Monday, January 5, 2009


UPDATE: JAN 5 - 8:50 PM. NOAA's Global Forecast System (GFS) model projection for 1:00 PM Tuesday 1-6-09 shows the 0 c line at 850 millibars (the thick blue line) nearly paralleling the Mason-Dixon line. That indicates Maryland is still a battleground state regardless of the polls or politics. If this blue line actually ends up one county farther south at the projected time, then what was going to be a nuisance ice event (less than .10") turns into a significantly disruptive one (greater than .25"). Even Norm Lewis of ABC 2 said the words: "Have your winter weather plans ready" and he said it with a cautious if not uncertain looking expression.

SUMMARY (Jan 5- 4:50 PM) The Baltimore/Washington NWS Office has modified the Winter Storm Watch into a Winter Weather Advisory from central and western Maryland to West Virginia, effective 6:00 AM Tuesday 1/6 to 9:00 AM Wednesday 1/7. This is still considered an "over-running" system which occurs when warm, moisture laden air over-rides a shallow colder surface layer. However, indications are the cold air supply will be marginal and subfreezing temperatures not as widespread. Where sleet and freezing rain do occur, total ice accumulations across the advisory areas should range between .10 and .20 of an inch by Wednesday sunrise. The areas under an advisory may face a challenging situation for school officials, parents and commuters as my projected arrival time of sleet and freezing rain in the Baltimore Metro region is between 7 and 9 am Tuesday morning. This very inconvenient onset time tomorrow suggests today should be used for developing and communicating the family contingency plan in the event schools close early. For teachers looking to incorporate this winter weather event into their lessons, it is a textbook example of how we can align "relevant weather" with essential curriculum due to several factors explained below. (Note: scroll to the bottom for the curriculum basis of this post.)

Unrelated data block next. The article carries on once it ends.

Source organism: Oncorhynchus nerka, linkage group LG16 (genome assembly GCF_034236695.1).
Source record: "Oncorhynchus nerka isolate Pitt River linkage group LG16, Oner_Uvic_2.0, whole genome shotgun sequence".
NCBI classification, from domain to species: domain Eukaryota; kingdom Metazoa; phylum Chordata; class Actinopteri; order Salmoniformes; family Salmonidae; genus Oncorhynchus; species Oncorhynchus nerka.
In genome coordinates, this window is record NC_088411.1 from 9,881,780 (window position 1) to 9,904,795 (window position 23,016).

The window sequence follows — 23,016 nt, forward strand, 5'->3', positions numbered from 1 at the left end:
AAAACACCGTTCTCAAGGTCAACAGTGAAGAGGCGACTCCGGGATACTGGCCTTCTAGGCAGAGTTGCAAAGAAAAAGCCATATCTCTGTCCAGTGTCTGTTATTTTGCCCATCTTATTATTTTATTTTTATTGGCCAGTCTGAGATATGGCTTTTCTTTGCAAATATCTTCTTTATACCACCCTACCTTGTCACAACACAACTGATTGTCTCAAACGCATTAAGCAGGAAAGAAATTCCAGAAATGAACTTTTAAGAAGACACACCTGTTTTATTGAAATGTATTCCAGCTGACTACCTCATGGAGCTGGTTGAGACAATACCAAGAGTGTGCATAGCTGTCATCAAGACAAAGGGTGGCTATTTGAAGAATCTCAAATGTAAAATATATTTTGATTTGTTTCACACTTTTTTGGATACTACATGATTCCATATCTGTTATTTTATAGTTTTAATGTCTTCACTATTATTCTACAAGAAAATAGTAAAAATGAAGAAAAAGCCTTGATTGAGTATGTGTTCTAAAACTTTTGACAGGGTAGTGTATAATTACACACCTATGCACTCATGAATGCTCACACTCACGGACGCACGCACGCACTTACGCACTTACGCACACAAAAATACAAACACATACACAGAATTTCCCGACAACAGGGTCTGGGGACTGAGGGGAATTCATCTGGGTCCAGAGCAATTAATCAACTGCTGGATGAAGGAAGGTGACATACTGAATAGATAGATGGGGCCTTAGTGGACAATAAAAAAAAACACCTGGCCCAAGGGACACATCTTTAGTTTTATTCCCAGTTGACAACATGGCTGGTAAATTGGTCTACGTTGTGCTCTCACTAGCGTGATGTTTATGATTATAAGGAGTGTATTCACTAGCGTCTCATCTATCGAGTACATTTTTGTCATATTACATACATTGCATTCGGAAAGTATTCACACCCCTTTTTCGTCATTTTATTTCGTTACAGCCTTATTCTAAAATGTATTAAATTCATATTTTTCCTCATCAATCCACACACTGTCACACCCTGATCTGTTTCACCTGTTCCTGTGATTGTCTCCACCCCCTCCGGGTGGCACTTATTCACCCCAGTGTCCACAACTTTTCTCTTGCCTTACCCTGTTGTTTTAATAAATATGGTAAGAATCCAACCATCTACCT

1. TIMING AND SCHOOL. I strongly suspect most districts will take a wait-and-see approach Tuesday, even if winter weather advisories remain in effect. The most likely outcome would be everyone in on time, with some western counties having a 1 or 2-hour early dismissal, followed by a region-wide 2 hour delay Wednesday. A mid-day arrival continuing into the overnight makes for great uncertainty as to whether schools will close early Tuesday, open late on Wednesday, or a variety of other possibilities. The danger of a wait-and-see approach this time around is that it *could* be a repeat of the February 2007 situation, where an early dismissal occurs into the heart of rapidly deteriorating road conditions. I'm sure all my elementary school colleagues remember that one well.

2. HISTORICAL BASIS. If we refer to recent history of weather-related closures, the outcome prior to two storms provides a glimpse of what may happen tomorow. The Monday 2/28-Tuesday 3/1 storm of 2005 is the most appropriate match. In that storm, NWS had plastered Heavy Snow Warnings all over the region. Schools across central Maryland were closed before any snow arrived. Once here, the snow fell for hours, but readers posting to this website reported little if any snow began to stick until 2 PM at the earliest, and simply made parking lots wet. Fast forward to February 13, 2007. Winter Storm Warnings were replete up and down the I-95 corridor. The enhanced radar looked like a nuclear explosion, the precip shield was descending on Maryland like a scene from Independence Day. Most schools across the region were... OPEN! Unfortunately, many of them hastily closed 2 and 3 hours early in what became the infamous "Valentine's Day Massacre" of 2007.